Nesbitt relayed this information to the public: "We have a report from the Flight Dynamics Officer that the vehicle has exploded. The flight director confirms that. We are looking at checking with the recovery forces to see what can be done at this point. The crew cabin, made of reinforced aluminum, was a particularly robust section of the orbiter.

The forces involved at this stage were probably insufficient to cause major injury. At least some of the crew were alive and at least briefly conscious after the breakup, as three of the four recovered Personal Egress Air Packs PEAPs on the flight deck were found to have been activated. Astronaut Mike Mullane wrote that "There had been nothing in our training concerning the activation of a PEAP in the event of an in-flight emergency.

The fact that Judy or El had done so for Mike Smith made them heroic in my mind. While analyzing the wreckage, investigators discovered that several electrical system switches on pilot Mike Smith 's right-hand panel had been moved from their usual launch positions.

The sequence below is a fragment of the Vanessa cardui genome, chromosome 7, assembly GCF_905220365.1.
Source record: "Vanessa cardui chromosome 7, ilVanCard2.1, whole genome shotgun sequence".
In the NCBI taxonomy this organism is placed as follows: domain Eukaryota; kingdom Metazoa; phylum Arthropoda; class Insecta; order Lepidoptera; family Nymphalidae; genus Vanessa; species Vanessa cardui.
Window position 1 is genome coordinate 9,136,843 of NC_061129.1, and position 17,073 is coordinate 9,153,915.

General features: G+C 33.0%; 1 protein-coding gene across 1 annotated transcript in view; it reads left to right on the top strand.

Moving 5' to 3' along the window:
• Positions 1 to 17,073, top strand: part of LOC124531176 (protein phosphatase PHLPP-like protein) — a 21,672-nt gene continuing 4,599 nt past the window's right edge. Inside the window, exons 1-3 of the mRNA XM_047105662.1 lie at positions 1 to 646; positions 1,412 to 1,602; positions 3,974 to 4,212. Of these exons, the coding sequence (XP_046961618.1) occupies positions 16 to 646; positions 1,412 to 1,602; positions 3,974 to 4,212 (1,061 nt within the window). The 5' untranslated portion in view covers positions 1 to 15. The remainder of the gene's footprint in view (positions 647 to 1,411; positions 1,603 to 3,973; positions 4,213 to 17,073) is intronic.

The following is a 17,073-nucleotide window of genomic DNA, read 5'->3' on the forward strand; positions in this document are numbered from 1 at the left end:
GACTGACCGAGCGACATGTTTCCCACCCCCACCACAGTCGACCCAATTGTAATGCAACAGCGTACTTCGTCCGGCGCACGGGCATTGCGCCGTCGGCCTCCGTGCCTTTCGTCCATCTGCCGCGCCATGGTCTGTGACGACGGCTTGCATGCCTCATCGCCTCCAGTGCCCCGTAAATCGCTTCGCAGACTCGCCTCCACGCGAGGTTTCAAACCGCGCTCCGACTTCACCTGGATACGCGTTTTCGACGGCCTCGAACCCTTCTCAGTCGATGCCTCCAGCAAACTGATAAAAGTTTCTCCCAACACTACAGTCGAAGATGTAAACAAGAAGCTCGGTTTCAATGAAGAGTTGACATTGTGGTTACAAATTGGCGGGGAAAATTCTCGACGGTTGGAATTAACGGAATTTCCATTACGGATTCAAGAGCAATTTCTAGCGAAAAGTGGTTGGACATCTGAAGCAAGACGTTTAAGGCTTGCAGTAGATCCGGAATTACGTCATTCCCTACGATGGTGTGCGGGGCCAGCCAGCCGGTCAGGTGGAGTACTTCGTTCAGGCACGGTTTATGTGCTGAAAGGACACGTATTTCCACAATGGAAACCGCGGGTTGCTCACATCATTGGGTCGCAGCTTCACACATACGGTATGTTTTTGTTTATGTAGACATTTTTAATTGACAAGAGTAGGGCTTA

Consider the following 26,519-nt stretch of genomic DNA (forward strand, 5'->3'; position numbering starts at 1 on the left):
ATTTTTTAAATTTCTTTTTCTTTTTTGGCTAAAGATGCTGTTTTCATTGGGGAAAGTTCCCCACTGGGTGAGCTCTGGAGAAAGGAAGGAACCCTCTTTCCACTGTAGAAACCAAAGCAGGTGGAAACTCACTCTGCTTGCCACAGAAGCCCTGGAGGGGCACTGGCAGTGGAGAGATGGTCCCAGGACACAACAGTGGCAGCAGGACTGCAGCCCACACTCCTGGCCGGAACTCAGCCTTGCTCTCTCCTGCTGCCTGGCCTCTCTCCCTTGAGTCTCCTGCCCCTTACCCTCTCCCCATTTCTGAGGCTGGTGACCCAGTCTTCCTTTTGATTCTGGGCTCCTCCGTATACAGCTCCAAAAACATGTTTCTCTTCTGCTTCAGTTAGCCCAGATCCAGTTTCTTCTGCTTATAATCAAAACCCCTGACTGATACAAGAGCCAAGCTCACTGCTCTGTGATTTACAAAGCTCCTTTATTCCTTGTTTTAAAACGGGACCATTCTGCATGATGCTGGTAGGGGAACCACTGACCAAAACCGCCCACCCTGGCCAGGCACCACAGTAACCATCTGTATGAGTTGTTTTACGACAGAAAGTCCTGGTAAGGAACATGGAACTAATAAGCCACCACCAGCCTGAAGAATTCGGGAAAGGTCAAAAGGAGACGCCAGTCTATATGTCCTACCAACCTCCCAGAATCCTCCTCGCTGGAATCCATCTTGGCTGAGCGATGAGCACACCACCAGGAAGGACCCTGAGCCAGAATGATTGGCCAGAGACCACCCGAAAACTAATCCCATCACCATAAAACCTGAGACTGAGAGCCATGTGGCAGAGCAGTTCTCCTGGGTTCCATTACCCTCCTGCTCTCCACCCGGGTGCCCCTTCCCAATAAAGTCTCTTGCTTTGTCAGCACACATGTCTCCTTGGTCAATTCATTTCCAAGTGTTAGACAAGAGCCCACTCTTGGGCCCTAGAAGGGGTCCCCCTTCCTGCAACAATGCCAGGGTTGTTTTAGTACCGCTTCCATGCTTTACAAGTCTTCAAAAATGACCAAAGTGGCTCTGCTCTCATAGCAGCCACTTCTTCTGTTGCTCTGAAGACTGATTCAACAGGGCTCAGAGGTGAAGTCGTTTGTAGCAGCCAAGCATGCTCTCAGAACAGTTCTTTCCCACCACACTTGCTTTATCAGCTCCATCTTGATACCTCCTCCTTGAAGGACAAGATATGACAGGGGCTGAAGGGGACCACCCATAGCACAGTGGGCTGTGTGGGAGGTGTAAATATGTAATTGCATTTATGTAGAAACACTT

Mike Mullane wrote, "These switches were protected with lever locks that required them to be pulled outward against a spring force before they could be moved to a new position. Whether the crew members remained conscious long after the breakup is unknown, and largely depends on whether the detached crew cabin maintained pressure integrity. If it did not, the time of useful consciousness at that altitude is just a few seconds; the PEAPs supplied only unpressurized air, and hence would not have helped the crew to retain consciousness.

If, on the other hand, the cabin was not depressurized or only slowly depressurizing, they may have been conscious for the entire fall until impact. Recovery of the cabin found that the middeck floor had not suffered buckling or tearing, as would result from a rapid decompression, thus providing some evidence that the depressurization may not have happened suddenly.